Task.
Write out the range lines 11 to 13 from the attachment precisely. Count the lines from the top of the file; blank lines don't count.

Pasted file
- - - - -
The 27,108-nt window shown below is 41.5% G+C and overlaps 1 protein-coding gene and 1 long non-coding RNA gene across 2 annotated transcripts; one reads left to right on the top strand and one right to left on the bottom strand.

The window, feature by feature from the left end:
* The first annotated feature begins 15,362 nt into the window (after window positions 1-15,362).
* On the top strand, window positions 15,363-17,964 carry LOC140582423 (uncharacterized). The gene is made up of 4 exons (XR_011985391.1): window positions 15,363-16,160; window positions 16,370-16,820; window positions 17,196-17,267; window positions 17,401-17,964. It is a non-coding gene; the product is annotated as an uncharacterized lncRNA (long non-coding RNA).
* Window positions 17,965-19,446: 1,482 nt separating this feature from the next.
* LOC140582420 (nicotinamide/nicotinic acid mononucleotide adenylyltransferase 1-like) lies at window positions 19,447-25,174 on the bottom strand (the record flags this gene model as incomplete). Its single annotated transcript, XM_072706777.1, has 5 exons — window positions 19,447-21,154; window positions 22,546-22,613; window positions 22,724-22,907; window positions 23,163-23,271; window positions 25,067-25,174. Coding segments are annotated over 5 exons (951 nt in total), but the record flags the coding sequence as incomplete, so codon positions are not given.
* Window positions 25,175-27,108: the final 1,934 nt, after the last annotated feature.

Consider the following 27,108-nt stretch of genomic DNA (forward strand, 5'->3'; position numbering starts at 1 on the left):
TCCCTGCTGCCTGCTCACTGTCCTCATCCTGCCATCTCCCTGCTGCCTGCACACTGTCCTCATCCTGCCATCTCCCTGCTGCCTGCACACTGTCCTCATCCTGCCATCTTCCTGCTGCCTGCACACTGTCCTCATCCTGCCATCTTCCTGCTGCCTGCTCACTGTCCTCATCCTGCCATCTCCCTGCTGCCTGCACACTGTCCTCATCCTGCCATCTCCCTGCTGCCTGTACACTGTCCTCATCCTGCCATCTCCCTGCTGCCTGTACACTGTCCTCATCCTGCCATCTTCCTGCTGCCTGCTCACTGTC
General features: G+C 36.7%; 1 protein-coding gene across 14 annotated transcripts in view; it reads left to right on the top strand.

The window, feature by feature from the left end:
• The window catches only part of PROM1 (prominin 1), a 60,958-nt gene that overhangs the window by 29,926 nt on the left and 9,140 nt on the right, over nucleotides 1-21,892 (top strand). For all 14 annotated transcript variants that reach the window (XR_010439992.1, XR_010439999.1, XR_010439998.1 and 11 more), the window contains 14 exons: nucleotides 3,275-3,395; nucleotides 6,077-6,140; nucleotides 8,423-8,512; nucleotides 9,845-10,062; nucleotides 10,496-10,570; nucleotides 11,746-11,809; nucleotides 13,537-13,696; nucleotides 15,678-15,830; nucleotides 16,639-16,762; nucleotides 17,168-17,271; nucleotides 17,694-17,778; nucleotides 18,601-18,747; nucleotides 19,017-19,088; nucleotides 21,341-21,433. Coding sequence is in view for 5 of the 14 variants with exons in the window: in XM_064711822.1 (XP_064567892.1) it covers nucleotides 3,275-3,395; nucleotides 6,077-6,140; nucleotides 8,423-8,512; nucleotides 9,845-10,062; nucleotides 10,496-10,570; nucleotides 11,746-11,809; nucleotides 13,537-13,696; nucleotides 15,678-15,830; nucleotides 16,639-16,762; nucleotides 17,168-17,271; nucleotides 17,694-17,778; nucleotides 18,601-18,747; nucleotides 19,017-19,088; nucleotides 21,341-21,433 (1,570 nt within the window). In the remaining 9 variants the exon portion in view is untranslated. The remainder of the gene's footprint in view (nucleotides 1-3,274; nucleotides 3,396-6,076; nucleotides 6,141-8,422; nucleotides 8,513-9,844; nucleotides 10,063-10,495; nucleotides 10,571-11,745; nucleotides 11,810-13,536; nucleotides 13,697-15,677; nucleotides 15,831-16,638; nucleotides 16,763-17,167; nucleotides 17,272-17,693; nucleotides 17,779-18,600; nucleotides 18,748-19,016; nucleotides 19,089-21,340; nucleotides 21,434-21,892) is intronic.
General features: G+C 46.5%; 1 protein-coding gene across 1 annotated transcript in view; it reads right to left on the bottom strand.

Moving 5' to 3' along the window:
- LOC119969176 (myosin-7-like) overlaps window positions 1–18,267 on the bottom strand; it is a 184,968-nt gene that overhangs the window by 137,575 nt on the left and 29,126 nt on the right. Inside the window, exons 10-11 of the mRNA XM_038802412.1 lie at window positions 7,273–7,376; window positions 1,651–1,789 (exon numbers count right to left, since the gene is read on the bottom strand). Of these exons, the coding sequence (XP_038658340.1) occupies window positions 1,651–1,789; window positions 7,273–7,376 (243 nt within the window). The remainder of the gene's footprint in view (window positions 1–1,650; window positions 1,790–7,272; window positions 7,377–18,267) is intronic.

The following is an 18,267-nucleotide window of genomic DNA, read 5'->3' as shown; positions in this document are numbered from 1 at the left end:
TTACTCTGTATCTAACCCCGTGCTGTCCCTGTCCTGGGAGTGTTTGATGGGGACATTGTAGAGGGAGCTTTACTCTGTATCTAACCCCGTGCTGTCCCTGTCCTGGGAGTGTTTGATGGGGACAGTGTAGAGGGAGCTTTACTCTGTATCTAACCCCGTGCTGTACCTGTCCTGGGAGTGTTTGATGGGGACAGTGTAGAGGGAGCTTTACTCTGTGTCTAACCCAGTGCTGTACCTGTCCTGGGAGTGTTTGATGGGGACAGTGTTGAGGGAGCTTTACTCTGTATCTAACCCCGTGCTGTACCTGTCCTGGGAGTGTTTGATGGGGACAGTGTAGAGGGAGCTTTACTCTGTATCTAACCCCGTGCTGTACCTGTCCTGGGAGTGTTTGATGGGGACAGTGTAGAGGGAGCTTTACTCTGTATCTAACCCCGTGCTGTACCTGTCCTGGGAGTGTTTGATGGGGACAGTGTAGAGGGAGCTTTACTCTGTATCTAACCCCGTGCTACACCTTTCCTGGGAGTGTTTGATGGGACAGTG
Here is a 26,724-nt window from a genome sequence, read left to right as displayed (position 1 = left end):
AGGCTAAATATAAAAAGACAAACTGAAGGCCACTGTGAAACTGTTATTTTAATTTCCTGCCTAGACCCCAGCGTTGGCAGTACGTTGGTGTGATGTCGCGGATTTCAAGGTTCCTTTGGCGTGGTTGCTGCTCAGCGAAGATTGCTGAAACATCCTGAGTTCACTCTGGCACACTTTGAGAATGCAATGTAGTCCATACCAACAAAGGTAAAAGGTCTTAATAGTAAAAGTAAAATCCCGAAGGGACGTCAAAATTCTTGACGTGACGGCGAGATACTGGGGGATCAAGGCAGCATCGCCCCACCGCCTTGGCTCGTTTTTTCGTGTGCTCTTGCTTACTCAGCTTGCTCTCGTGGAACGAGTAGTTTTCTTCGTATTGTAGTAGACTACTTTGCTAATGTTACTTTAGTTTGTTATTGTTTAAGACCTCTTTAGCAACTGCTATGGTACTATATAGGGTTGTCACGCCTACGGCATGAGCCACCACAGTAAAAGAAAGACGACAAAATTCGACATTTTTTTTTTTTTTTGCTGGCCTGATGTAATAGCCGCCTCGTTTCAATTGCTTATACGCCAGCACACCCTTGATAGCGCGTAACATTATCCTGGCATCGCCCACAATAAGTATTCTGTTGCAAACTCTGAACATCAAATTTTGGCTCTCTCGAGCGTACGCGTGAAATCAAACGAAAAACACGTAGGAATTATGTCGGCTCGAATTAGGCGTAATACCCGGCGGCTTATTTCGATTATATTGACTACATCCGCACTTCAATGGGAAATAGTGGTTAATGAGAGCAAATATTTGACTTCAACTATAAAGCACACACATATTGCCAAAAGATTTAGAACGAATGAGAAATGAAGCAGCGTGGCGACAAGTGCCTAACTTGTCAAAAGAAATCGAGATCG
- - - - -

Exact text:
The window, feature by feature from the left end:
• The window catches only part of PROM1 (prominin 1), a 60,958-nt gene that overhangs the window by 29,926 nt on the left and 9,140 nt on the right, over nucleotides 1-21,892 (top strand). For all 14 annotated transcript variants that reach the window (XR_010439992.1, XR_010439999.1, XR_010439998.1 and 11 more), the window contains 14 exons: nucleotides 3,275-3,395; nucleotides 6,077-6,140; nucleotides 8,423-8,512; nucleotides 9,845-10,062; nucleotides 10,496-10,570; nucleotides 11,746-11,809; nucleotides 13,537-13,696; nucleotides 15,678-15,830; nucleotides 16,639-16,762; nucleotides 17,168-17,271; nucleotides 17,694-17,778; nucleotides 18,601-18,747; nucleotides 19,017-19,088; nucleotides 21,341-21,433. Coding sequence is in view for 5 of the 14 variants with exons in the window: in XM_064711822.1 (XP_064567892.1) it covers nucleotides 3,275-3,395; nucleotides 6,077-6,140; nucleotides 8,423-8,512; nucleotides 9,845-10,062; nucleotides 10,496-10,570; nucleotides 11,746-11,809; nucleotides 13,537-13,696; nucleotides 15,678-15,830; nucleotides 16,639-16,762; nucleotides 17,168-17,271; nucleotides 17,694-17,778; nucleotides 18,601-18,747; nucleotides 19,017-19,088; nucleotides 21,341-21,433 (1,570 nt within the window). In the remaining 9 variants the exon portion in view is untranslated. The remainder of the gene's footprint in view (nucleotides 1-3,274; nucleotides 3,396-6,076; nucleotides 6,141-8,422; nucleotides 8,513-9,844; nucleotides 10,063-10,495; nucleotides 10,571-11,745; nucleotides 11,810-13,536; nucleotides 13,697-15,677; nucleotides 15,831-16,638; nucleotides 16,763-17,167; nucleotides 17,272-17,693; nucleotides 17,779-18,600; nucleotides 18,748-19,016; nucleotides 19,089-21,340; nucleotides 21,434-21,892) is intronic.
General features: G+C 46.5%; 1 protein-coding gene across 1 annotated transcript in view; it reads right to left on the bottom strand.